The Recent History of Disability in Afghanistan

Despite enormous shortcomings and challenges during the Afghan Republic, initial strides were made toward advancing the rights of persons with disabilities in Afghanistan — including constitutional articles that prohibited discrimination and allowed for the provision of financial aid to disabled people.

The enactment of the National Law of Rights and Benefits of Persons with Disabilities in 2010 marked a pivotal moment, opening doors for their participation in social, political and economic spheres. Furthermore, the ratification of the U.N. Convention on the Rights of Persons with Disabilities, along with its Optional Protocol in 2012, underscored the country's commitment to recognizing the rights of disabled persons.

However, during the Republic era, there was a distinction made between individuals who acquired disabilities due to war injuries and those who were born with disabilities or developed them unrelated to war. Those with war-related disabilities were entitled to social assistance, while those with non-war-related disabilities often faced marginalization.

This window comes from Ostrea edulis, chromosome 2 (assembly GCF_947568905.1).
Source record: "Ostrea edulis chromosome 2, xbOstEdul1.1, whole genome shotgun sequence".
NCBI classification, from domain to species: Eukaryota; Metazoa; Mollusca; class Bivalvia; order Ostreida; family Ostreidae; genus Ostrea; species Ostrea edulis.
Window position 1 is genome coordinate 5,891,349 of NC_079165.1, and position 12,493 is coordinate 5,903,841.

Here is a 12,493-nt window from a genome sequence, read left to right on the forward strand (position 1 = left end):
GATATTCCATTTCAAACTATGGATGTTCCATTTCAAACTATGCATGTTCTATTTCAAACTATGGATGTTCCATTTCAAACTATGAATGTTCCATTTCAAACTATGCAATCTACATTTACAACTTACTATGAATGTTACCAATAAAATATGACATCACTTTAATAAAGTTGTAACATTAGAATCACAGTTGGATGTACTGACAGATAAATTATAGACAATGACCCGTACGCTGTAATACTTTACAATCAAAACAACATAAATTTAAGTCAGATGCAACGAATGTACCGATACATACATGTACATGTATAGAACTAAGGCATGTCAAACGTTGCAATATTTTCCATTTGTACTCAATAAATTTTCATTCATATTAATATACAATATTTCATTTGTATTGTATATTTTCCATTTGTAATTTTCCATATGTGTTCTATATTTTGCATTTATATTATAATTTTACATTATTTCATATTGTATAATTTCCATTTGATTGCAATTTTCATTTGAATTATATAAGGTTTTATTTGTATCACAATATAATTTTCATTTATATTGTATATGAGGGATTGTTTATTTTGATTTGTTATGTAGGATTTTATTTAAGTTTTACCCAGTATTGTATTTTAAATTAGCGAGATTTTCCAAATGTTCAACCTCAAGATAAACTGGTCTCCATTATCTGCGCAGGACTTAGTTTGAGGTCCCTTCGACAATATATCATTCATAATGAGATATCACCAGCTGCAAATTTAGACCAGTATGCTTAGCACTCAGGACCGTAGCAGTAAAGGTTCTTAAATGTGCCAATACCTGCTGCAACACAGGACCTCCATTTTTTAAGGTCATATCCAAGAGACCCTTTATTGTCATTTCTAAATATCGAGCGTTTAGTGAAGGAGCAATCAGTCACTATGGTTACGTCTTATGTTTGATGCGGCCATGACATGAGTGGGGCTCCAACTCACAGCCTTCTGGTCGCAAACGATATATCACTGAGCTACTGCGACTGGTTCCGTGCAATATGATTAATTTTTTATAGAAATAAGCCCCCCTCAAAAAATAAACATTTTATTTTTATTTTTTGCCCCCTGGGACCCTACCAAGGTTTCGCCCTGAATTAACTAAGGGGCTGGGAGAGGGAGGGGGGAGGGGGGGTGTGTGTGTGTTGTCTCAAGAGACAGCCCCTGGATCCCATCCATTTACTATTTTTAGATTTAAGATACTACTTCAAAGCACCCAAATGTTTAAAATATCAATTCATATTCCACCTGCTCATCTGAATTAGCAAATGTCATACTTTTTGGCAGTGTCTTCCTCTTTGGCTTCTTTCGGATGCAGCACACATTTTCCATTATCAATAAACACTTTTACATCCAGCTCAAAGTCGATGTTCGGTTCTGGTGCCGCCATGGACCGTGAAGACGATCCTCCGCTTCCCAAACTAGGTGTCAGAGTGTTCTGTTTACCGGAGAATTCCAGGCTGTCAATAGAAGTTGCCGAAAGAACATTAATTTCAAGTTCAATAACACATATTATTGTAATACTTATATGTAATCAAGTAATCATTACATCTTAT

Additionally, any support earmarked for the latter group was irregular and heavily reliant on personal connections within the government ministry responsible for distributing disability aid. This led to even more discrepancies and discrimination, as many disabled women in west Afghanistan with non-war-related disabilities were denied government assistance while others with similar disabilities in some northern provinces received consistent social support from the ministry.

Since taking control in 2021, the Taliban have introduced measures aimed at monitoring the distribution of financial aid to disabled individuals irrespective of the origin of their disabilities. While this might seem as though the Taliban have expanded the scope of support for disabled individuals, in truth, the Taliban have simply swapped one bias for another: Resource allocation under the Taliban heavily favors disabled Taliban members above all others.